Direct observations of clinical performance and the resulting feedback are important for residents and fellows to successfully progress to independent practice.1–4 Challenges to feedback include duty hour limitations, reduced faculty contact with learners, increased pressures for clinical efficiencies, faculty reluctance to provide negative feedback, and faculty perceiving they lack skills for giving feedback.5–10 Clinical teachers may not have access to learners' clinical progress to date, and there is a lack of a centralized, accessible repository for formative feedback. We designed myTIPreport to address these multiple feedback barriers. “TIP” stands for “Training for Independent Practice,” and the tool was developed for workplace interactive feedback on both the Accreditation Council for Graduate Medical Education (ACGME) Milestones and procedural skills. Real-time workplace feedback was defined as feedback in the clinical setting immediately or shortly after direct observation of a learner's clinical performance.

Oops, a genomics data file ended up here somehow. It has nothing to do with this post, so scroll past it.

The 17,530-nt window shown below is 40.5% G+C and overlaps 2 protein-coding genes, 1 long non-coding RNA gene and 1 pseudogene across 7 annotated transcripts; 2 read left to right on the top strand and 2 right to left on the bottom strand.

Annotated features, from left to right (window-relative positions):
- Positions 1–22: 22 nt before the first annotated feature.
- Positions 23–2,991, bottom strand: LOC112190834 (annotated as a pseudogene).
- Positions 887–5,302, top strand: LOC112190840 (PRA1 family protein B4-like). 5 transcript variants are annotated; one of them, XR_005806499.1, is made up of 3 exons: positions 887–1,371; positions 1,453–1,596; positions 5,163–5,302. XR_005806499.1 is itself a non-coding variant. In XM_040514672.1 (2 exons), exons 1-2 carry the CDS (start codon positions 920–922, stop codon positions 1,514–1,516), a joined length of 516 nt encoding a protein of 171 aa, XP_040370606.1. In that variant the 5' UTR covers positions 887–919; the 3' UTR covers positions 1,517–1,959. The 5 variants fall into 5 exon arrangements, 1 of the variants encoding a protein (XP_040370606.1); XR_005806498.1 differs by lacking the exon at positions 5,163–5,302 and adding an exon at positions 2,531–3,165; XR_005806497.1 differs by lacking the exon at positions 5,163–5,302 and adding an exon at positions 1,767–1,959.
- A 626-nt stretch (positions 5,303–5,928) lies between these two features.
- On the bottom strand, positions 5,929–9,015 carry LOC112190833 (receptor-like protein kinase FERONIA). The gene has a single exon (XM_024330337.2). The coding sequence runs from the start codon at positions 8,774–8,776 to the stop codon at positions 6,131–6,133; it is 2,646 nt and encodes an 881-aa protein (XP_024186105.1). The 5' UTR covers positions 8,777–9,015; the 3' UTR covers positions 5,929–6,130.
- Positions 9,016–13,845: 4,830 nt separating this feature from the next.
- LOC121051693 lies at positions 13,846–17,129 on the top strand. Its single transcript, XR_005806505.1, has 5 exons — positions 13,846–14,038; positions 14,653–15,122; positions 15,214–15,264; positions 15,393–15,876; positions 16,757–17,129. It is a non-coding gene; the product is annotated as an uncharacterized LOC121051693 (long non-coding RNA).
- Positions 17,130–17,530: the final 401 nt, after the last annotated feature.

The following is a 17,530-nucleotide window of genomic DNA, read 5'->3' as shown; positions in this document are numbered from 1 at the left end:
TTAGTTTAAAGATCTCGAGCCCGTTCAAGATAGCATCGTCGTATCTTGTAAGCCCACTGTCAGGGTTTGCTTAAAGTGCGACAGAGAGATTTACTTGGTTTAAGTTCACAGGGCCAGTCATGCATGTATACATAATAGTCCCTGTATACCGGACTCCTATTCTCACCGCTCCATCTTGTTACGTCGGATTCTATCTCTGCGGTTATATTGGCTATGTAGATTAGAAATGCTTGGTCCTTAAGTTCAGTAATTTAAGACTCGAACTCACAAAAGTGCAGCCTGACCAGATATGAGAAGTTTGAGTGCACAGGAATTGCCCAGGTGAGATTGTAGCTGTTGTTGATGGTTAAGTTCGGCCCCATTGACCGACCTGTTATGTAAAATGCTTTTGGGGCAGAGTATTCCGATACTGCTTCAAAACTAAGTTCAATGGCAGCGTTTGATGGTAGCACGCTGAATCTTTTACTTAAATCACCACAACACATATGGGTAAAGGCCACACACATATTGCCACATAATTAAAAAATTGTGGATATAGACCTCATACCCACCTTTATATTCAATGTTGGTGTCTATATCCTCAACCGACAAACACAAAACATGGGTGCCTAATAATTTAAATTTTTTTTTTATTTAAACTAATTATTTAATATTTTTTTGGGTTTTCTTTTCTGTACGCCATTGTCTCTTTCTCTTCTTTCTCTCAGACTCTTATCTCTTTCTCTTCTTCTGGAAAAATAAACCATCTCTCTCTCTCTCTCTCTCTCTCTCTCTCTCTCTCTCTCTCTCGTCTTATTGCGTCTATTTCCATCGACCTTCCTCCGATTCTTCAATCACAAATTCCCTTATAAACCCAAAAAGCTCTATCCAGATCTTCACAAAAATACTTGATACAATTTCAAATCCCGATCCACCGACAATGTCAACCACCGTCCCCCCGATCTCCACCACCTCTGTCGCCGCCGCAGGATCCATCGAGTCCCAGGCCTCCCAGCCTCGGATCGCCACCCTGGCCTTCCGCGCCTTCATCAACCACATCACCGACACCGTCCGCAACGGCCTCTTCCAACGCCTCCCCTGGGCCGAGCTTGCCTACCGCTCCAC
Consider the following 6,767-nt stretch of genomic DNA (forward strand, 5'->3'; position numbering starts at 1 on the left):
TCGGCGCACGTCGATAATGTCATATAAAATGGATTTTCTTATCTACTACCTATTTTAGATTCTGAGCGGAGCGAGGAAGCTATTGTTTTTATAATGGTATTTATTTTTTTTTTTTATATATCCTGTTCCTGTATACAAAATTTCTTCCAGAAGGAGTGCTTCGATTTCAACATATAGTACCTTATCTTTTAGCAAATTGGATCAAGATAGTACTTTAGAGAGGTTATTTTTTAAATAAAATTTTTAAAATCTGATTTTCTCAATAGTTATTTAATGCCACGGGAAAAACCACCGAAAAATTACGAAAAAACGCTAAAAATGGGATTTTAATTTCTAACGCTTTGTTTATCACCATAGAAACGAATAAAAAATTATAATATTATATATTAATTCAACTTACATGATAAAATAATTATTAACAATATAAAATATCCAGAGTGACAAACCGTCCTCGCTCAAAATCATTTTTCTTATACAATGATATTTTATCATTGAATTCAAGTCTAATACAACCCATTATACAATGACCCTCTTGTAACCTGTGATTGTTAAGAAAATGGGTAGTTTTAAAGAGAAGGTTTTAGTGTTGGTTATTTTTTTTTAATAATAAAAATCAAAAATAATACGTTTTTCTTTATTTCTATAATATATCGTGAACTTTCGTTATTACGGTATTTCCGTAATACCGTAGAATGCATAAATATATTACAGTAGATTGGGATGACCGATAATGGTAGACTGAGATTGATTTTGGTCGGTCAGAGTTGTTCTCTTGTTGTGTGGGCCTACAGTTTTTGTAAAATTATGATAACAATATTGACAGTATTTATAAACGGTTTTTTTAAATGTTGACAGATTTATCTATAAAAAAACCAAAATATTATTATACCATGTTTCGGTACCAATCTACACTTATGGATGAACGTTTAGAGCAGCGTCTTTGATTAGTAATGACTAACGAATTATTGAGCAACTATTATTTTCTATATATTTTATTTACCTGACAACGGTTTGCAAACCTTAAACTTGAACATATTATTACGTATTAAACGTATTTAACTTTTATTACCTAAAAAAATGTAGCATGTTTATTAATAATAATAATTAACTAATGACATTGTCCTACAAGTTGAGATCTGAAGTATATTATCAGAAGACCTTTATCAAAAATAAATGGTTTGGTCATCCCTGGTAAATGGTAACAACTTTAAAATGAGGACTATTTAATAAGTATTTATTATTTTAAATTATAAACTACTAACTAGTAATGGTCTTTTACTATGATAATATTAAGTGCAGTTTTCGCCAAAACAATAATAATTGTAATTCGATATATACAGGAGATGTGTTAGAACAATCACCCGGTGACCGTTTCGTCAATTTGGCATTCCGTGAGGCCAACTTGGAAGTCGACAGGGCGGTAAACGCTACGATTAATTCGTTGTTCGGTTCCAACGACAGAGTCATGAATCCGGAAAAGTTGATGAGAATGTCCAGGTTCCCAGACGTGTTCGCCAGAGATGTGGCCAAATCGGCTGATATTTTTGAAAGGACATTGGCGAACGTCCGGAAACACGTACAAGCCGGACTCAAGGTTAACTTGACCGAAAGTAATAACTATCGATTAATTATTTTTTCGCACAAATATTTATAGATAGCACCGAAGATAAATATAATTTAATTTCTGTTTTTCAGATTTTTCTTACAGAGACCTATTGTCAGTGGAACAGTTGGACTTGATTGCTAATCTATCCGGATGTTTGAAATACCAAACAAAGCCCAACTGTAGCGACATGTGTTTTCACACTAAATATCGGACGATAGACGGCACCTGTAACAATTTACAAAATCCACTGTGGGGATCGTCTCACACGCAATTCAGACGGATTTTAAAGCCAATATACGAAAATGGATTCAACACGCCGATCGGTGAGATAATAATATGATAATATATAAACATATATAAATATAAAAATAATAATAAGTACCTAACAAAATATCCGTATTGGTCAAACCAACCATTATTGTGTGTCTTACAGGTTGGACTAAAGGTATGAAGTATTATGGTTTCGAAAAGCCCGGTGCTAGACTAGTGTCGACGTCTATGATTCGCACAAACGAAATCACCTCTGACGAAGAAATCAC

The aim was to gather validity evidence for myTIPreport by applying the framework outlined in the Standards of Educational and Psychological Testing.11,12 To do so, the tool was designed and implemented at multiple, geographically diverse, US institutions over 6 months. Tool development was supported by the Foundation for Excellence in Women's Health, a nonprofit medical education organization.
A convenience sample of 19 geographically diverse, ACGME-accredited obstetrics and gynecology (Ob-Gyn) and female pelvic medicine and reconstructive surgery (FPMRS) training programs agreed to pilot myTIPreport between November 2014 and May 2015.